Review: Abraham Lincoln: Vampire Hunter (2012)

“History prefers legends to men.”

This was something that I had wanted to go and see in theatre but never got around to, and I am thinking it might have been for the best. Last night, after studying, I figured it would be nice to chill out and watch something. I am always on this mission after I see an awesome movie (my last being The Amazing Spider-Man), like the quest to see another great one is highly tangible. Very seldom, however, do you find that next elusive one.

So it began. It did not look like a particularly low or a high budget movie, but it was watchable. I found the acting to be particularly stiff. Mary Elizabeth Winstead, who played Mary Todd Lincoln, for instance, should have stuck to multicoloured hair and a blasé attitude. The role was very unbecoming for her, and her acting abilities certainly did not escalate in my eyes. It frustrated me that there was no real character growth, and the story was a little bit scattered, and the plot was just ridiculous. Nothing one could not follow, just not something you would like to. The amount of CGI in the movie was also insane.

The thing that got under my skin the most? The way all vampire lore and mythology was completely desecrated, but at least not yet to the point of glitz, glam and sparklies. I guess if you are not particularly clued up on it, it will be fine to watch. But it all got to me. Daywalkers, sunglasses and sunscreen, the inability to kill one another… oh my, the worst is how they are turned! No blood exchanged, nothing as intricate as that!

I felt that this could seriously have been executed better. I have yet to read Seth Grahame-Smith’s book (I decided to only read it after the movie, I wanted to see this as a first time viewer). The concept was interesting (to me, anyhow). I liked the idea of an excellent president by day, advocating for freedom, fighting war, yet turning into the slayer of evil by night. That they didn’t quite get to gel properly. They did, however, get Benjamin Walker to look quite Abe-like as he aged. I understand that this was supposed to be slightly comedic, but I missed that mostly due to other disastrous elements.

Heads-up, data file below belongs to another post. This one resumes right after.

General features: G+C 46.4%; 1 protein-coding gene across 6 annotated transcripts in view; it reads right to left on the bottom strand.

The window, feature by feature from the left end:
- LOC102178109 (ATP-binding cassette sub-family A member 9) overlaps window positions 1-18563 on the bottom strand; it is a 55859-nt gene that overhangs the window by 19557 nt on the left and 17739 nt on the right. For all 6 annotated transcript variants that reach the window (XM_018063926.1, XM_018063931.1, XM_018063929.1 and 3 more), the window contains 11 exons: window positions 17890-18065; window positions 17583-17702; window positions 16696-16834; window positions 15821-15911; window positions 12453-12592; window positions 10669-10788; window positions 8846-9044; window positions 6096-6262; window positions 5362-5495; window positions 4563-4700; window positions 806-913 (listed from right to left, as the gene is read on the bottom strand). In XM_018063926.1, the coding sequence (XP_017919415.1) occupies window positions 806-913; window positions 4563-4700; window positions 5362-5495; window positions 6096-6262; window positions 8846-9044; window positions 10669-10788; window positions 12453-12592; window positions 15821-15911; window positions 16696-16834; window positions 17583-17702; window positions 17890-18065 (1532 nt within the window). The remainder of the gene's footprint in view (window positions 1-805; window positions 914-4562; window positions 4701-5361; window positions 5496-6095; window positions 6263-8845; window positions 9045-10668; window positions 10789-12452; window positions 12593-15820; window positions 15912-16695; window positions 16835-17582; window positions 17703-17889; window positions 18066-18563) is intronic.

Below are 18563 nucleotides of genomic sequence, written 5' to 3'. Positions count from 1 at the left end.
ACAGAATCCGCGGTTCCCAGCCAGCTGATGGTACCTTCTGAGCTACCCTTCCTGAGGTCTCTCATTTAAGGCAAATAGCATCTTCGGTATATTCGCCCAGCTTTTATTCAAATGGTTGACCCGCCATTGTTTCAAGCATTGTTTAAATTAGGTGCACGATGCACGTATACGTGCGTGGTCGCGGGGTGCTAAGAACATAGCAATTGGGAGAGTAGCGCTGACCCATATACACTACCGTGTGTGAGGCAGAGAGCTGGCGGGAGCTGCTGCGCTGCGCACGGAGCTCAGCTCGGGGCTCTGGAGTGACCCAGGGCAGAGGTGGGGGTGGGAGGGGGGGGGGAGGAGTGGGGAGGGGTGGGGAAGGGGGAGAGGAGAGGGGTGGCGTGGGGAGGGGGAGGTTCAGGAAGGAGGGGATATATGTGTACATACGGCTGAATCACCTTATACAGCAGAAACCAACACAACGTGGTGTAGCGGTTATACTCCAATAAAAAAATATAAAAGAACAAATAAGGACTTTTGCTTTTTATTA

I loved how the action scenes were done, particularly the fight sequences. I thought it was excellent how they took Abraham Lincoln into battle, and captured the essence of the cloak billowing fiercely and axe shining and moving as though an extension of him. That was selectively done and it was done well. In those scenes you can distinctly see the input of Timur Bekmambetov (who directed Wanted). For instance, the fight scene between Lincoln and the undead when he went to save his oldest school friend, Will, was an impressive one to watch, although I would love to know how you do handbrake turns in a carriage!

I would score Abraham Lincoln: Vampire Hunter 4.5/10. The movie was a bit of a let down, considering the poster’s speak of greatness, the artwork was well done, and the previews looked decent. The story was dreadful, the acting atrocious, there was no real chemistry between any of them… I don’t know, it just didn’t impress me, and was really not worth checking out at all. I really could have utilized this movie’s time on something far more productive.